How to Budget for Christmas 2020
Christmas is an expensive time of year, and it’s important to pre-plan your spending in advance as much as you can. From deciding the budget for gifts, food and decoration. To deciding who isn’t getting a Christmas present this year.
Does your dog really need five Christmas tree presents? Or would one do? Just saying…
Here are my top tips for how to budget for Christmas 2020.
Write a Christmas Card list
Before you go out and splash out on 10 sets of Christmas Cards, write a Christmas Card list. Do you have the addresses of every person you’re planning on sending out Christmas cards to – thinking about colleagues in particular here. In 2020, we’re less likely to be travelling to see friends, families and colleagues so consider this when buying your Christmas cards. Would a text, social media message or email do? Probably. Also, consider the cost of postage stamps when sending out 50 or more Christmas cards!
Budget for each persons present
I have a general rule of thumb that close family members (parents, siblings and children) get £20 spent on them each. I’m not a parent, but if I had a child I’d likely go all out and splash the cash – in which case, I would recommend you buy presents throughout the year and not just in the month of December. But I’m a bit late on that front. For friends I spend a maximum of £10. And for other relations, acquaintances I would usually stick to the basics of chocolate, wine or a gift-set. But since I’m not seeing as many acquaintances this year… I’m afraid the latter is not going to happen.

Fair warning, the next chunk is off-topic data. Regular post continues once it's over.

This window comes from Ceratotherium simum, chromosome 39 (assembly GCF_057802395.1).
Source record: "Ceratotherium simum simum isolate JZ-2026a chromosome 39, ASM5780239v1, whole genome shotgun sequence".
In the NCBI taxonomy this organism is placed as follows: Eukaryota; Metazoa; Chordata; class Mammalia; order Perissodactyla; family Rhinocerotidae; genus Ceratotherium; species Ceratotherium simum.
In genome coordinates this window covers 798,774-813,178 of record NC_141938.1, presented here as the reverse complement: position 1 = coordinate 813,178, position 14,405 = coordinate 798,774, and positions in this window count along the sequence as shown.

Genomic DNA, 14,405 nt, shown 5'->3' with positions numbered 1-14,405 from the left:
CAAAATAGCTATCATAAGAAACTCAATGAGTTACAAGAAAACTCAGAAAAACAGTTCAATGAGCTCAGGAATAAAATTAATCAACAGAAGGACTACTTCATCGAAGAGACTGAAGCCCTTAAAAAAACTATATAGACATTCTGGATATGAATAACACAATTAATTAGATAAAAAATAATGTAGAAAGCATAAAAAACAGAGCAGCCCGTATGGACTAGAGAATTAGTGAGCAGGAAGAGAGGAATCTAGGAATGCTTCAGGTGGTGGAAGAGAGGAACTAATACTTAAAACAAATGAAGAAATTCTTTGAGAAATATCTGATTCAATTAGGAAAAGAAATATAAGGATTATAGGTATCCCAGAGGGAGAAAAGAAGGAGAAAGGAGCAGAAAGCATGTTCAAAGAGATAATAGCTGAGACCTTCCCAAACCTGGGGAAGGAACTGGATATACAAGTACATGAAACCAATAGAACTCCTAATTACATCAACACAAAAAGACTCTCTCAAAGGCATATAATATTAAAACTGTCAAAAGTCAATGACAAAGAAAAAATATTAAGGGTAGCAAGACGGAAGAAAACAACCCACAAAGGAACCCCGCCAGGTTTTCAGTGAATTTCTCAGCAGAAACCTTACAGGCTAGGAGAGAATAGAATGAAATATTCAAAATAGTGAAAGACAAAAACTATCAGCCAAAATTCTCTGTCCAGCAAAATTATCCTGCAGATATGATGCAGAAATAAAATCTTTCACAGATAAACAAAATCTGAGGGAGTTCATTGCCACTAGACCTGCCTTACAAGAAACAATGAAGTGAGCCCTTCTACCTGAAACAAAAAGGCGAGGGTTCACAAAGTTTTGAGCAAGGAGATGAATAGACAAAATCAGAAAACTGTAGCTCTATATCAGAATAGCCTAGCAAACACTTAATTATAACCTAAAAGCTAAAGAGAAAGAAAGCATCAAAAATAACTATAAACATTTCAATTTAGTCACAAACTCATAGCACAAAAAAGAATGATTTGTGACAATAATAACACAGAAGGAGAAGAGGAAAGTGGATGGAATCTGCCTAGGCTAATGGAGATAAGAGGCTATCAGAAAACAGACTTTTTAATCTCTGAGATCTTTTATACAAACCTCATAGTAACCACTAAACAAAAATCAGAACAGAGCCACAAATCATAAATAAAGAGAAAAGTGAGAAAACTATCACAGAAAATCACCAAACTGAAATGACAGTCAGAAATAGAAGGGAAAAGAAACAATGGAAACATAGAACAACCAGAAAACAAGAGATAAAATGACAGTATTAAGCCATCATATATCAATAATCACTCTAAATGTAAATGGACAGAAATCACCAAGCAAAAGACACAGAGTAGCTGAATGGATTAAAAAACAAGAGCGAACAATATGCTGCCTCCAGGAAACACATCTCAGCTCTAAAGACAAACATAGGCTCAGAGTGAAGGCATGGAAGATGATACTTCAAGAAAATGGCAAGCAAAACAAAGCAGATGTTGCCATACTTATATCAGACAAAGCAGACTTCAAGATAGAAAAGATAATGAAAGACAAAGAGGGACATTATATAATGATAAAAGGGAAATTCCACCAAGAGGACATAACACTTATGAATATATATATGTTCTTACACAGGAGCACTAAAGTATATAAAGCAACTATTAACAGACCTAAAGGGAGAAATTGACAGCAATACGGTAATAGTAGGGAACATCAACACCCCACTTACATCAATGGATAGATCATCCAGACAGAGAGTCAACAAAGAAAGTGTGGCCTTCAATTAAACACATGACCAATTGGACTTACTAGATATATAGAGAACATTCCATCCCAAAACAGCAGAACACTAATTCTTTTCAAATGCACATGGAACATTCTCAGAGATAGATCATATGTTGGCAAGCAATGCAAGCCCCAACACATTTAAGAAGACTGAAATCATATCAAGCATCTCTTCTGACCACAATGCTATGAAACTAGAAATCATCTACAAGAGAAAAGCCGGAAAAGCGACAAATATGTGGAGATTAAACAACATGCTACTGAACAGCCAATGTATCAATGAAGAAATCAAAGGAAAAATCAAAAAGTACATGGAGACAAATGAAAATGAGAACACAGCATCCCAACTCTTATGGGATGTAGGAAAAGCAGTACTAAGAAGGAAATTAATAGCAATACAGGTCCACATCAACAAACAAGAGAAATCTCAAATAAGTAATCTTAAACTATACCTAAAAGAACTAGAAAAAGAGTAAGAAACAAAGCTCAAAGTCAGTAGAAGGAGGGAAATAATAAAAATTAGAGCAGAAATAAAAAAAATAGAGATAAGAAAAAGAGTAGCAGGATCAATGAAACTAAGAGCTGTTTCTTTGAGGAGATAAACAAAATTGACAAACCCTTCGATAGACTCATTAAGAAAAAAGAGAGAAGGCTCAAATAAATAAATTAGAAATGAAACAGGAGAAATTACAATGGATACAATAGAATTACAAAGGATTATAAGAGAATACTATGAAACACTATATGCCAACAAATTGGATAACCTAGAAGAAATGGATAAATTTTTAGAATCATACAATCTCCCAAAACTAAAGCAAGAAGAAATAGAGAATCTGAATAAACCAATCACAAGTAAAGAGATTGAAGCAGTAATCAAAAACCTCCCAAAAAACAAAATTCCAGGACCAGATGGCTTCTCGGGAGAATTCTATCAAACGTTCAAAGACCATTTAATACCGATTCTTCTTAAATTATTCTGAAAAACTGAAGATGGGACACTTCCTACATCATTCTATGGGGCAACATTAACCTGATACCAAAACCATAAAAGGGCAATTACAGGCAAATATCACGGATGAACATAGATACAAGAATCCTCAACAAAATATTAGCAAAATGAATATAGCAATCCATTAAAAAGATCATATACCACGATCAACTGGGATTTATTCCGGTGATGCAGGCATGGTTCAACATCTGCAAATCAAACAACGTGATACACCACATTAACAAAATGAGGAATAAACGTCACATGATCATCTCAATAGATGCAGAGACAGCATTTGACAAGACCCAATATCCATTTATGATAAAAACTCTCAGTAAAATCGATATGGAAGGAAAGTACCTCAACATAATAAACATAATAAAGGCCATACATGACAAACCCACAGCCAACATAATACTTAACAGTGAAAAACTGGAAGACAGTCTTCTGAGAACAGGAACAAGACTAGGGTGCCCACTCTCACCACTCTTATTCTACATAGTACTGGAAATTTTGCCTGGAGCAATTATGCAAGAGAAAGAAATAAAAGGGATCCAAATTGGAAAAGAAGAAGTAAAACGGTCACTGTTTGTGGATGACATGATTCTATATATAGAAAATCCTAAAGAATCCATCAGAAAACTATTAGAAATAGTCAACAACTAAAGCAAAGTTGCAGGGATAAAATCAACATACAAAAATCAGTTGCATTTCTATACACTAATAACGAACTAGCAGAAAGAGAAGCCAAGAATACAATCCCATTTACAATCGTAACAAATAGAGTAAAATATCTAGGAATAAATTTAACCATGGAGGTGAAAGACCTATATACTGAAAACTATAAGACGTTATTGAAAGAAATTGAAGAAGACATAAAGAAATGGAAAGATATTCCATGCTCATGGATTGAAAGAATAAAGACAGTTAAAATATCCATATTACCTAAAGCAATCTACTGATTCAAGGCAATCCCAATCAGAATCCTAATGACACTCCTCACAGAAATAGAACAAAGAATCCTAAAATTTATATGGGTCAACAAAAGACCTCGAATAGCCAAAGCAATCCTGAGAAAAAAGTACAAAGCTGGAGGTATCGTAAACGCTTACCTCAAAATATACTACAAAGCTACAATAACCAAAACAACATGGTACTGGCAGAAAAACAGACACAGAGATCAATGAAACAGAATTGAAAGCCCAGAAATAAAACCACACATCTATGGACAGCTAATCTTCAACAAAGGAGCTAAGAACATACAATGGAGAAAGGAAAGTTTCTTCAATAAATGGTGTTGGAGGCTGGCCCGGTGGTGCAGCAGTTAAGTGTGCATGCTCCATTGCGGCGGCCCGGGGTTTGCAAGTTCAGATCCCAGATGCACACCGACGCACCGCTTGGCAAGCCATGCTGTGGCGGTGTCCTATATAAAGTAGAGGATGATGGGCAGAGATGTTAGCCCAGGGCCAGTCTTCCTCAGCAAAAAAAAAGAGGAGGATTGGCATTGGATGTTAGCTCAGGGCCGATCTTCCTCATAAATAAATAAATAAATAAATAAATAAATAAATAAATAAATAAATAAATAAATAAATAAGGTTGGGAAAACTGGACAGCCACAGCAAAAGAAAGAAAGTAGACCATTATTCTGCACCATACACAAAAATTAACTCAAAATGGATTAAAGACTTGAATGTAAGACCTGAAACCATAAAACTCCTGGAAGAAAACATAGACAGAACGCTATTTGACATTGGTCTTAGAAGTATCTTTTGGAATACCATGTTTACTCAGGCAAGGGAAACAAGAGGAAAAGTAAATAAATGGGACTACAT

Shop around the supermarkets for the best deal
Just because you shop in Tesco’s normally doesn’t mean that they’re the best place to shop for your Christmas groceries. Check out Lidl’s, Aldi’s, Iceland and more for the simpler things like frozen pigs in blankets, gravy and even vegetables. For your meat I recommend going to a butcher – better cut and usually for a better price. With more awareness you’ll find the best deals!
Thrift and consider secondhand
Just because a present is a present, that doesn’t mean it needs to be new. A thrifted item from a vintage fair, charity shop or antiques market can be just as valuable to someone as a brand new item from John Lewis for five times the price.
Do you really need the extras
When budgeting think about the extras that we do at Christmas, from tags to wrapping. Do we actually need these things? They cost money but their purpose is to be ripped up and thrown away. What’s the point of spending £20 to £40 on that? I’m not bothering.
What are your best money-saving tips? Let me know in the comments below. It’s always an expensive time of year, and we all over-spend. But budgeting can help, big-time.